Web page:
Data collection and analysis to evaluate impact. As part of the MRT program, New York State will evaluate health service utilization and the costs of residents living in units subsidized by MRT funds to determine the cost effectiveness of the state’s investment in housing and evaluate any improvements in resident health. Data on the effectiveness of investment in supportive housing in reducing Medicaid costs will help to expand political support for funding supportive housing construction and operation, and lead to additional resources being made available for supportive housing. It is too soon to report on outcomes for residents of Creston Avenue; however, Brian Bardell, Assistant Vice President of NYC Specialized Housing and Veterans Initiatives at VOA-GNY, notes that anecdotally, the impact has been “remarkable.” According to Bardell, there have been almost no reported episodes of police contact or emergency health service requests at Creston Avenue since the building leased up in December 2014. In comparison, other supportive housing buildings operated by VOA-GNY typically see about 5-20 incidents a month. Bardell believes this difference is due in part to “the dynamic of the mixed-income buildings. There is stability and normalcy in the living environment because there’s a mix of residents in the building, and well-trained staff facilitate positive, stable relationships.”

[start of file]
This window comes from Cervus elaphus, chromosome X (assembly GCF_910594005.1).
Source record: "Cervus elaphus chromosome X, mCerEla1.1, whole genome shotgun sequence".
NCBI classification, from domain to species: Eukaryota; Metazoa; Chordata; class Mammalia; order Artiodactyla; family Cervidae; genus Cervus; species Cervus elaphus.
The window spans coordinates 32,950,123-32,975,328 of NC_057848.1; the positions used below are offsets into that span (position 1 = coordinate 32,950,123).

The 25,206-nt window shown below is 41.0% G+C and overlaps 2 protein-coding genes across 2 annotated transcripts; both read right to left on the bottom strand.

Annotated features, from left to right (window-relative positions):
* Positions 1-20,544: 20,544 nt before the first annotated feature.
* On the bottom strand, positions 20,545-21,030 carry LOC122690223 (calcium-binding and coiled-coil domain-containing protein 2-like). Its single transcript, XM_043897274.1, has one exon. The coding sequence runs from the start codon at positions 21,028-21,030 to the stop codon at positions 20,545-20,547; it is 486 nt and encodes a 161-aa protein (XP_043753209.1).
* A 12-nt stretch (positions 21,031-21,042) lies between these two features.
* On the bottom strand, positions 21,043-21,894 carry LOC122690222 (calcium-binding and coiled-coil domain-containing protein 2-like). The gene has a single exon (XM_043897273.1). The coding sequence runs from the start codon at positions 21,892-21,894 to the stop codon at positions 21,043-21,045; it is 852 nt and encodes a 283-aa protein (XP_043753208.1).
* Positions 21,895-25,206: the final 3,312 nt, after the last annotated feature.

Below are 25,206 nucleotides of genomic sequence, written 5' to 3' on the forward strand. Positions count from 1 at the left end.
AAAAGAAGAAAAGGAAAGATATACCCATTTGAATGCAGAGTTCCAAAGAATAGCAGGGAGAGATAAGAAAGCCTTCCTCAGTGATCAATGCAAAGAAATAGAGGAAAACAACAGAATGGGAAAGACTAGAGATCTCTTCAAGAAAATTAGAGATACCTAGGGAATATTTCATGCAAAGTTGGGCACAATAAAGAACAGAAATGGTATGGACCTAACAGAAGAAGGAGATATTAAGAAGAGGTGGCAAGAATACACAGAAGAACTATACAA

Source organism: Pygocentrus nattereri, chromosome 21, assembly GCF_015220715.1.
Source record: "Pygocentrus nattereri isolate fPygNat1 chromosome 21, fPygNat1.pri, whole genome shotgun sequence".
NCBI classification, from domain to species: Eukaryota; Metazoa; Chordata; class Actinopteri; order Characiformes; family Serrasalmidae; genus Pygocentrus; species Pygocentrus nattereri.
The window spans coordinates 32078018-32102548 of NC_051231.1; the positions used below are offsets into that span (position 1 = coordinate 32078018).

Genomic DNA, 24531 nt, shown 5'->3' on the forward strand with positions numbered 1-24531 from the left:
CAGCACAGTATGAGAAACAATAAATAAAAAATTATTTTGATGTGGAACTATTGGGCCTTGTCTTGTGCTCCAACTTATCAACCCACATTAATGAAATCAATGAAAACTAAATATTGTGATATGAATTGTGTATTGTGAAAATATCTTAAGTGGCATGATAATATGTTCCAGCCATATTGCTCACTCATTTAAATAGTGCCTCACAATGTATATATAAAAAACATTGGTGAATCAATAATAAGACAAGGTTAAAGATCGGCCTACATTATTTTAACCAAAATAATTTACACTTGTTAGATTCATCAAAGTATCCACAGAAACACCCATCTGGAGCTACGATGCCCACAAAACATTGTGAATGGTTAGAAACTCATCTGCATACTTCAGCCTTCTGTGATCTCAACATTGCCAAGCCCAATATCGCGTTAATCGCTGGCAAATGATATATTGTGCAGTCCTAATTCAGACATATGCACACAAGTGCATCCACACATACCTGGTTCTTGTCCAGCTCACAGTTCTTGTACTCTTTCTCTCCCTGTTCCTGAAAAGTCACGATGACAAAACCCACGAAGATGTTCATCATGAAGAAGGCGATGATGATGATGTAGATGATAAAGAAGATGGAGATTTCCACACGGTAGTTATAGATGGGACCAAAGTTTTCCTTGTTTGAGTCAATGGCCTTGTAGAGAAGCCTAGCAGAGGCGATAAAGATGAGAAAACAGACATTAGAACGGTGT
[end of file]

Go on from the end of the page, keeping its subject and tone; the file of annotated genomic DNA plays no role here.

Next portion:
Layering financing and grants to make the project feasible. In securing MRT funds for the Creston Avenue Residence, the developers were able to make the mixed supportive housing and affordable housing project financially viable. The MRT funds allowed the developers to dedicate space in the building for community purposes and for offices where social workers can provide on-site supportive services to residents. Without the gap financing provided by the MRT funds, the Creston Avenue Residence project with supportive housing units would not have been feasible. However, even with the MRT funds, the project took several years to plan and required multiple grants along with other sources of funding in order to make units affordable to homeless individuals and families.


Complying with the regulations of various state and federal agencies to utilize several government funding sources. Several different state and federal agencies issue grants and funding for supportive housing construction and operating subsidies, and this creates a large administrative burden for supportive housing providers when applying for funds and also in complying with the various regulations attached to those funds. Agencies often have diverse aims and objectives, and supportive housing providers must align their work with the various funder goals. Different agencies can require different tenant eligibility forms and require different levels and amounts of property inspection. Accordingly, Creston Avenue is accountable to HUD and the VA for compliance with their regulation of HUD-VASH vouchers, the state Homeless Housing and Assistance Program for MRT Funds, and the state housing finance agency for the LIHTC.